I’m in a play right now – A Very Nosedive Christmas Carol (if you haven’t made plans to see it already, why the fuck not?) – and it is a good time. By that I mean that I am enjoying the play, the process, and the company in equal measure. The play itself is a wonderful adaptation of the original Dickens Carol by Mr. Jimmy Comtois, and the process, while grueling, has been a joy. It’s fun to do a well written, skillfully directed play. The cast is also terrific: pleasant, charming folks all. Having my wife in the cast also insures that I’ll see her more than once a fortnight. So that’s good.
I was interested to note that, in spite of some fairly significant dramas amongst cast members and crew, everyone seems to be keeping in remarkably good spirits. No snarling backstage brawls, no bickering, no moody creatures poisoning the air with their depressive silences. No, everyone seems to be clicking right along, with as little friction as possible.
Why is this?
Why is it that certain shows almost always seem to create friendly relations between the cast members? Why is it that certain shows seem to have almost the opposite effect? As an example, I’ve been in several productions of Godspell, and in every single one, there was a sense of real camaraderie between the cast. Almost as if the subject matter had some sort of gentling effect on the players.
I pondered this for a while in connection with the Christmas Carol, and I realized that what I was seeing was a very similar effect. But first, a little background…
The original holiday season of winter was the Saturnalia. Long before Jesus was even a twinkle in Mary’s eye, the Romans (and others, though they called it by different names) coped with the long cruelty of winter by throwing a massive party and getting wrecked. They exchanged gifts and basically celebrated the fact that winter, though hard and deadly, was finite, and that it would not last. Saturn was the god of Hard Reality, of Duty, of Leaden Depression. Basically Saturn personified everything that winter was about. Saturnalia was a party to redeem Saturn from his gloomy gus persona and remind him that winter ends, spring comes, and all shall be well. The world will not always be privation and despair, cold wind and bitter snow, hard choices and resources that will only extend so far. Generosity has a place, benevolence has a place, joy and a good party all have places, even at the most cruel depth of winter.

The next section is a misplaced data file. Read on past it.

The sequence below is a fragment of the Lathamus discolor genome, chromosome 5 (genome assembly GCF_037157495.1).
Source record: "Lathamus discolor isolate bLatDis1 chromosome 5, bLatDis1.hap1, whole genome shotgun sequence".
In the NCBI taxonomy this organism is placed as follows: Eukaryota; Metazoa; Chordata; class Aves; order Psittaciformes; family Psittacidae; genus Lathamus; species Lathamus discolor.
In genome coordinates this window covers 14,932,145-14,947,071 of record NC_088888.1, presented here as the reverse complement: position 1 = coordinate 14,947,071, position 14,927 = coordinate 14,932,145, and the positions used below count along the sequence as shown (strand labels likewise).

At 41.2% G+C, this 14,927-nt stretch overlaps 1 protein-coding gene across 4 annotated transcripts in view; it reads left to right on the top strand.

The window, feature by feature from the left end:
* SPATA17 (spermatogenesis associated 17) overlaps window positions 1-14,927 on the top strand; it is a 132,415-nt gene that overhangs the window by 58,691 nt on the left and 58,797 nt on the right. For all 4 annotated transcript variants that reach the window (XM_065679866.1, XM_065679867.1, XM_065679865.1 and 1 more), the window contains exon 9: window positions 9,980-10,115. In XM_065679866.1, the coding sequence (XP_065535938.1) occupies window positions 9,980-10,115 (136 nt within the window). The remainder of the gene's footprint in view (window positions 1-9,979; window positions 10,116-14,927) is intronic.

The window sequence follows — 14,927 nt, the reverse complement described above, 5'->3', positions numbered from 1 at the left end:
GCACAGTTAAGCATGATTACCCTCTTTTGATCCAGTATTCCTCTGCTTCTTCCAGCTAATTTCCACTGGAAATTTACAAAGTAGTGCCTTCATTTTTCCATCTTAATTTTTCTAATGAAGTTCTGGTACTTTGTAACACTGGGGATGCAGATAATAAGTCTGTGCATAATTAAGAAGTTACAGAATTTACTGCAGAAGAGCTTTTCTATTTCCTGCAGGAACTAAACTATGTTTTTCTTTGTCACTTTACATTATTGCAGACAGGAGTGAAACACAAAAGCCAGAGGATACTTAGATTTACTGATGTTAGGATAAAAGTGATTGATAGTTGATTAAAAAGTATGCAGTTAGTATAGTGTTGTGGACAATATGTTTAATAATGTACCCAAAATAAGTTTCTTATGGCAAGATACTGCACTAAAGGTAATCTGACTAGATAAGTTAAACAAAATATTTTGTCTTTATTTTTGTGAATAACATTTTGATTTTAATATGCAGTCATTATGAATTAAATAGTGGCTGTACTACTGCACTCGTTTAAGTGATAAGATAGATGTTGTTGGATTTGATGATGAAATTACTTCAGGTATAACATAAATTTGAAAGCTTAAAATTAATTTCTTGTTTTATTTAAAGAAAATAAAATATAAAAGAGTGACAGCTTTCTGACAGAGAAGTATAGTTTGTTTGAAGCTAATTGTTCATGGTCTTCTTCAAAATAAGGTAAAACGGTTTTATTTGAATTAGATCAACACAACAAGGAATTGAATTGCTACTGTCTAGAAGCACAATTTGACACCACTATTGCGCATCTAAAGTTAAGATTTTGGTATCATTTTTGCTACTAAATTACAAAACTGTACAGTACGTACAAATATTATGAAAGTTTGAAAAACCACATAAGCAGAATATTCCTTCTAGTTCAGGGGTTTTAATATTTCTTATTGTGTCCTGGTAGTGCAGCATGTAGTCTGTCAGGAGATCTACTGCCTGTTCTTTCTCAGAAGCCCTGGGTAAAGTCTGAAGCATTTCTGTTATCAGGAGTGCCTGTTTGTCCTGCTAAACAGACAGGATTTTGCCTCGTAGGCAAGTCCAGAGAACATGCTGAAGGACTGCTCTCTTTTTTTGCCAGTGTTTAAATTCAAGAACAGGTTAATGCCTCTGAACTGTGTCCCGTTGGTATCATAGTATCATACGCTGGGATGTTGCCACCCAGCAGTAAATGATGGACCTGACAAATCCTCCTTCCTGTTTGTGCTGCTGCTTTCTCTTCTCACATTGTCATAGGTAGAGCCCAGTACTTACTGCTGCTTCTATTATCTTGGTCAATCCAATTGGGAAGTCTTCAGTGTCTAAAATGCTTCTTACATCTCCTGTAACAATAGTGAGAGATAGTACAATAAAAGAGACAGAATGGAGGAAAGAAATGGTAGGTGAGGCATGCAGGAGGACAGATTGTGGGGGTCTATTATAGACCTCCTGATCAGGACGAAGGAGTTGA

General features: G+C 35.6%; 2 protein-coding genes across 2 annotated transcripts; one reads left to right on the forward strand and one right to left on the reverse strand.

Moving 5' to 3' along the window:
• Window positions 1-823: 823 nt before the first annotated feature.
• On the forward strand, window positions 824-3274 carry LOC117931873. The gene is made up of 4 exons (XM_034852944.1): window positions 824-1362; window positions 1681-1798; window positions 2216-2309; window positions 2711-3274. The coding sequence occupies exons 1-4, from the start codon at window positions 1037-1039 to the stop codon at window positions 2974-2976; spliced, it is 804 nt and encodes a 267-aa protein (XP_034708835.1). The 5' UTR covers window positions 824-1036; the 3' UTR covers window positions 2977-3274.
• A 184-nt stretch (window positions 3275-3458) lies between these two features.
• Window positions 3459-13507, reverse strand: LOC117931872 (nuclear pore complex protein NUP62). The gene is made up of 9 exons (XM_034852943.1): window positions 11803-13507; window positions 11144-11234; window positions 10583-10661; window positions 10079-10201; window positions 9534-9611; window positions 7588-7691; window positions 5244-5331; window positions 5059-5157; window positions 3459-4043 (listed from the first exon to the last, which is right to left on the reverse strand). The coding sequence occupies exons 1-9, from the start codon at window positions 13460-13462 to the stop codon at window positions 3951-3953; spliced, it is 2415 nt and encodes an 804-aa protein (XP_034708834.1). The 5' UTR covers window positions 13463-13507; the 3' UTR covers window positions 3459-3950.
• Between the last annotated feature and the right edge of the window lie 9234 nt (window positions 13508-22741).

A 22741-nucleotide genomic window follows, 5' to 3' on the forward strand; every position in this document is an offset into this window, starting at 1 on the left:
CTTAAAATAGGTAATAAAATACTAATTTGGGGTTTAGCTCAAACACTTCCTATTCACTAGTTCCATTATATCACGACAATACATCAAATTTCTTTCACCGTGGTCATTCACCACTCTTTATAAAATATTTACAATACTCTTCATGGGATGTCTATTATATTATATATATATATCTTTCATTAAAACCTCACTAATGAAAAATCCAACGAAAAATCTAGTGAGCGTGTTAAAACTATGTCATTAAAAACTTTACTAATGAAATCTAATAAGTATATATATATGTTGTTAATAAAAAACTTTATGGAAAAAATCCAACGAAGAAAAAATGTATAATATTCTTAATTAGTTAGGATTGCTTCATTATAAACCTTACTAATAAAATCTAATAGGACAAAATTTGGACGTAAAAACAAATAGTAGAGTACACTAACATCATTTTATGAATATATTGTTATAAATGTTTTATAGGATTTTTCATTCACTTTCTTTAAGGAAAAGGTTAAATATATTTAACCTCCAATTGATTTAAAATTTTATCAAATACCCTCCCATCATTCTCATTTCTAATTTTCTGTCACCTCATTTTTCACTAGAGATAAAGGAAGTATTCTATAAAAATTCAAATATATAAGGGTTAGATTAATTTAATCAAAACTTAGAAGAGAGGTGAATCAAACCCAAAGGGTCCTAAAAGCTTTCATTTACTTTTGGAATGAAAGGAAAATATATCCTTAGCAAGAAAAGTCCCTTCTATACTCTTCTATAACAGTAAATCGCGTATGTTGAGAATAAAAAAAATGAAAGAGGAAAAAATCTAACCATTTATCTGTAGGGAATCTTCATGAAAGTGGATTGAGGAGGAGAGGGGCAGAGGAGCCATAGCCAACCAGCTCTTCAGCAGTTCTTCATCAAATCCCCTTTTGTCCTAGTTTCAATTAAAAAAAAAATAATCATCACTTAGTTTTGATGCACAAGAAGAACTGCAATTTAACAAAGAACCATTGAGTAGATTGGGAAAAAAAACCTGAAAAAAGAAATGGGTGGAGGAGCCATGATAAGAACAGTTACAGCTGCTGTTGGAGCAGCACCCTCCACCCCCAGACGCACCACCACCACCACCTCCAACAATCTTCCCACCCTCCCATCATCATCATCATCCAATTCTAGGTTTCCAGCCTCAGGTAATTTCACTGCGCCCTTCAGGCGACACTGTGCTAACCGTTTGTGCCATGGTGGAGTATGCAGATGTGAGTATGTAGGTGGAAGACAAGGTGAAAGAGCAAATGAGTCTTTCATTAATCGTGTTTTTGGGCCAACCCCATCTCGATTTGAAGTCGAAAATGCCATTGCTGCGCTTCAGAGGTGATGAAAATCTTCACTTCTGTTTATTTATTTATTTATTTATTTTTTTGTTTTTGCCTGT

Which brings us to the Christmas Carol. A cruel, poverty fearing, dutiful old man is redeemed through reminders of his past and fears of his future. He is reminded that there is more to life than despair, and he joins in the celebration going on all around him. The Christmas Carol invokes the spirit of Saturn in the person of Scrooge, and then invites him to the party. The Christmas Carol is Saturn Redeemed, and this spirit of joy echoes the same party that’s been going on for thousands of years. And we, the players, we feel that spirit of joy in ourselves, and it makes for a benevolent and generous spirit, even when the worst is crashing down on us (and, a couple of times, it seemed like the worst was coming for us, with a vengeance).
So, God Bless us, everyone.
Come and see the show, by the way. I swear it won’t be as treacle-y and sweet as the stuff I wrote above, but I do guarantee a good time. It’s funny! With masks! And puppets!